Data literacy, the ability to derive meaningful insights from data, is increasingly becoming a sought-after skill in the PR industry. It’s a troubling truth: a large number of PR professionals lack the confidence and skill set to effectively leverage data in their strategies.
A new survey from PR reporting software company Coverage Book sheds light on the existing data literacy gap, revealing that many PR professionals face challenges in effectively utilizing data to inform their strategies.
Most compelling was that half of the respondents admitted to presenting a metric they didn't understand. Why do so many struggle with understanding the metrics?
It likely comes down to a combination of education and technology.
Data Literacy as Part of Communications Curriculum
As a predominantly humanities-led field, creativity, writing and other “soft skills” often take precedence over measurement and analysis. In today’s version of PR, we are required to show value and impact once in the field. If we don’t prepare for the jobs of today, new grads are not set up for success.
Data literacy should be a key part of the communications curriculum, along with real-world application. Even with ongoing discrepancies around what PR “should” measure, sparking dialogue early on around these topics arms future professionals with a repository of options. This should also include “kicking the tires” on various PR measurement platforms so they can truly experience what they may be using once on the job -- or come with a resume-building experience that is attractive both to in-house and agency employers.
Without considering these new and expected requirements, the industry cannot harness the full potential of data-driven insights.
What to Measure
Marketing is messy. When PR is included in the funnel, it’s easy for data points (and what is actually measurable) to get muddied. Therein lies one of the essential challenges: what should be measured, when, how frequently and where it fits into the marketing mix.
Some vendors even offer training-as-a-service as the software landscape becomes more competitive. This is imperative as PR teams can use dozens of separate systems to track results.
Bite-sized metrics, or specific, measurable goals around key areas, like earned media, are a better option for the majority of reporting. Once media is secured, a metric like “estimated views” is appropriate for showing value. It is a digestible metric that is easily communicated and allows for goal setting and benchmarking.
If the C-suite doesn’t see value, it doesn’t matter. And, when those same individuals task PR with demonstrating data-based value, it’s imperative that all levels understand exactly what they are measuring.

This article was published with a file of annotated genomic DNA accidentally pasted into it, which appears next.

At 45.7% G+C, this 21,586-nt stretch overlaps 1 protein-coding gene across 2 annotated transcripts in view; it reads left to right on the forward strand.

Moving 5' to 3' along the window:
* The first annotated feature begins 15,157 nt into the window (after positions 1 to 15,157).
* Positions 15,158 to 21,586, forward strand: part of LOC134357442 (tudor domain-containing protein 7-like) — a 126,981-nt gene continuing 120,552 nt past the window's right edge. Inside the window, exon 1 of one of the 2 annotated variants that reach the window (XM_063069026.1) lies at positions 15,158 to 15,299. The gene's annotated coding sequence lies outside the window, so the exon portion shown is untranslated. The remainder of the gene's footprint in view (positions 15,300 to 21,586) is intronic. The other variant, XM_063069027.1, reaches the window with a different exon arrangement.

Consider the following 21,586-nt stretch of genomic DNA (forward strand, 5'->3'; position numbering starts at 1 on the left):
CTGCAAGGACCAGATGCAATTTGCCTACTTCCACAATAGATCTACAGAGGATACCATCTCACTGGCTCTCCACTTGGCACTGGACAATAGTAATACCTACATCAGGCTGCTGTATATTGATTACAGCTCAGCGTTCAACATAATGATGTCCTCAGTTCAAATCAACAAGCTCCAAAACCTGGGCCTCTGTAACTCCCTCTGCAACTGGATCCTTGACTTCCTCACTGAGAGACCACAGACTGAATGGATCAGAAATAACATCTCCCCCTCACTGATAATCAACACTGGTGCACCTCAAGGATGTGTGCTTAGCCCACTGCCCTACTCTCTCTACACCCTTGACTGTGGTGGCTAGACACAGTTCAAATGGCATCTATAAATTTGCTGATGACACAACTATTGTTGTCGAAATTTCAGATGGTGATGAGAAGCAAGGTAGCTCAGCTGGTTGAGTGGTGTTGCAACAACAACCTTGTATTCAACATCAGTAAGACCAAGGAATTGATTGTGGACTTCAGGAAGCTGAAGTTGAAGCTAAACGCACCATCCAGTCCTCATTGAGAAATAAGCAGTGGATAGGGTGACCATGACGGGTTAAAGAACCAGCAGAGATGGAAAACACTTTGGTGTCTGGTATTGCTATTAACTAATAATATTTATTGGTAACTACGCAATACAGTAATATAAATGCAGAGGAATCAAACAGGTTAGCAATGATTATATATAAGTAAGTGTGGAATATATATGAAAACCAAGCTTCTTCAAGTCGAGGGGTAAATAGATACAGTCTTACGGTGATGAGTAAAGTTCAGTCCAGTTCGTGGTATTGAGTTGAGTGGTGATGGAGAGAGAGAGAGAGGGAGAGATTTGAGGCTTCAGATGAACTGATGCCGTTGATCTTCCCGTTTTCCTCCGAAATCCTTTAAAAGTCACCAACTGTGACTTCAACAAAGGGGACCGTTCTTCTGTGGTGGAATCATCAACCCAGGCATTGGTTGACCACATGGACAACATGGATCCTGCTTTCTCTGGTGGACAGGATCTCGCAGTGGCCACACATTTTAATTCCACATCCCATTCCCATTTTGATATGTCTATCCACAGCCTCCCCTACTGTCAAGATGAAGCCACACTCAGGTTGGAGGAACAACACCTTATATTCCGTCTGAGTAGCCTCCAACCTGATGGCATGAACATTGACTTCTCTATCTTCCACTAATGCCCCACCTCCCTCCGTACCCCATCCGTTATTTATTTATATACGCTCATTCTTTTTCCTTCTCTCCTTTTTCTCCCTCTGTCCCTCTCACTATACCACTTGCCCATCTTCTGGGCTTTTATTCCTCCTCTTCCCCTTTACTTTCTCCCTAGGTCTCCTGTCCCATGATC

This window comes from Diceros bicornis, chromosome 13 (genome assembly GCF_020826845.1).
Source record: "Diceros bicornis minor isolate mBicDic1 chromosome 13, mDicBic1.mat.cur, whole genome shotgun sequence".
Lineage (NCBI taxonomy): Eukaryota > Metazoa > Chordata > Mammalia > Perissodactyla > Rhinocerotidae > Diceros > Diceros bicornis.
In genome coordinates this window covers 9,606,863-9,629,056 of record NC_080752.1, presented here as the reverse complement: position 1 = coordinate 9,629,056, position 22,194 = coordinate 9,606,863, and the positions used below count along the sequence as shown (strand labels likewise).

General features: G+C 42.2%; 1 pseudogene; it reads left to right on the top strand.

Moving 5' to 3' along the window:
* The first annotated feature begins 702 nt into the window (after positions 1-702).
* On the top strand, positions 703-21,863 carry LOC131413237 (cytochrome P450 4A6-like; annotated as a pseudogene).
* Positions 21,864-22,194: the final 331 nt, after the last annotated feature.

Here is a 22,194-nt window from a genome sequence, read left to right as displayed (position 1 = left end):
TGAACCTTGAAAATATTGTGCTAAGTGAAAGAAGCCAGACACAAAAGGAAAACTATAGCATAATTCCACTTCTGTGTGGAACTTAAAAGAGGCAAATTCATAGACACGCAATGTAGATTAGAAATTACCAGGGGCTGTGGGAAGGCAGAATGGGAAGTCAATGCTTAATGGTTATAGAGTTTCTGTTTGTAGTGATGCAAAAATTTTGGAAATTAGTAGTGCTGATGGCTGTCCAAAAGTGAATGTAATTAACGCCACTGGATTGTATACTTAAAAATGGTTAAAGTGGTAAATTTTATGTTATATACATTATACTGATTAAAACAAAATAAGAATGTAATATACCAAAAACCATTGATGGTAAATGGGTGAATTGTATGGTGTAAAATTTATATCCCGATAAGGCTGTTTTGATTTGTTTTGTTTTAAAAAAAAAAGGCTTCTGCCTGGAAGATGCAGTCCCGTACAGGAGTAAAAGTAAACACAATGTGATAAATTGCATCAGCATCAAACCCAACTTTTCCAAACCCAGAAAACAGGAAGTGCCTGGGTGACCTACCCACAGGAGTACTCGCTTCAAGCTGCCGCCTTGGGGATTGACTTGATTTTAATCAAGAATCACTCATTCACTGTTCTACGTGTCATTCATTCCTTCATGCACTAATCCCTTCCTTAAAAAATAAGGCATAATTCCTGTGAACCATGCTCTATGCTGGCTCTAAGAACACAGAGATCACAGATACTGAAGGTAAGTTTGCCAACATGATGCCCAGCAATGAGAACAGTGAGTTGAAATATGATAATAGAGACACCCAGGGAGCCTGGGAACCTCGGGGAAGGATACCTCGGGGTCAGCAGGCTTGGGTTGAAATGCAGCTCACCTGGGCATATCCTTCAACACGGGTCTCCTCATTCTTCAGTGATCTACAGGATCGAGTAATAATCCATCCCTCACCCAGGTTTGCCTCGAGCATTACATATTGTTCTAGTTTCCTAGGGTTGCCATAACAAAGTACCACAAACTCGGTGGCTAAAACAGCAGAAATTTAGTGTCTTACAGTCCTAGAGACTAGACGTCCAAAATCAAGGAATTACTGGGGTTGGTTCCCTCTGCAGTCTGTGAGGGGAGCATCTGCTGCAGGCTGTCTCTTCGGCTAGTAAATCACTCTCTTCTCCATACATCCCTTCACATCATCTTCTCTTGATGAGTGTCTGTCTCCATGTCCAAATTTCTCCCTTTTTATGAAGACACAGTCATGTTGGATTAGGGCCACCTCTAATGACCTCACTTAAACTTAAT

In addition to establishing bite-sized metrics, it’s important that all areas of the organization are in alignment about what can be measured and how it will be communicated:
Part of the Strategy Development Team: Being at the table to establish what data-driven insights are required establishes increased understanding from the start. If it’s essential to measure target audiences and gauge campaign performance, then the tools and equipment need to be in place.
Build Internal Credibility and Influence: Data-backed insights lend credibility to PR narratives, enabling professionals to back up their strategies with empirical evidence. By incorporating data into storytelling, PR practitioners can cultivate trust among stakeholders, both internal and external.
If interpersonal breakdowns are impacting data literacy, they most often lie with one of the following culprits. It’s part of a larger cultural issue, but identifying the brutal facts is the only way to spark change.
- Lack of Tech Stack: Complex or technical data can be challenging to grasp fully. Trying to gather, understand and communicate without utilizing existing PR software tools is outdated. It allows too much room for human error to decipher or interpret accurately.
- Peer Pressure: The fear of being left out or appearing uninformed can lead individuals to share data or metrics they don't understand simply to align with their colleagues or industry trends.
- Fear: Sharing unfamiliar data or metrics can create an impression of expertise or being well-informed. Individuals may believe that by sharing such information, they will appear knowledgeable or intelligent to their peers or superiors.
- Lack of Time for Analysis: In time-constrained situations, individuals may hastily share data or metrics they don't fully understand to meet deadlines or keep up with the pace of information dissemination. Analysis and comprehension may take a backseat to the urgency of sharing.
- Incomplete Training or Education: Insufficient training or education in data literacy can contribute to individuals sharing unfamiliar data or metrics. Without the necessary skills or understanding, they may struggle to grasp the nuances and implications of the data but still feel compelled to share it.
Sharing data or metrics without understanding them can have detrimental effects, including misinformation, misinterpretation and skewed decision-making. To start, consider all of the places that help encourage a culture of data literacy, including software vendors, leadership, professional organizations and others who share a common goal to improve our industry.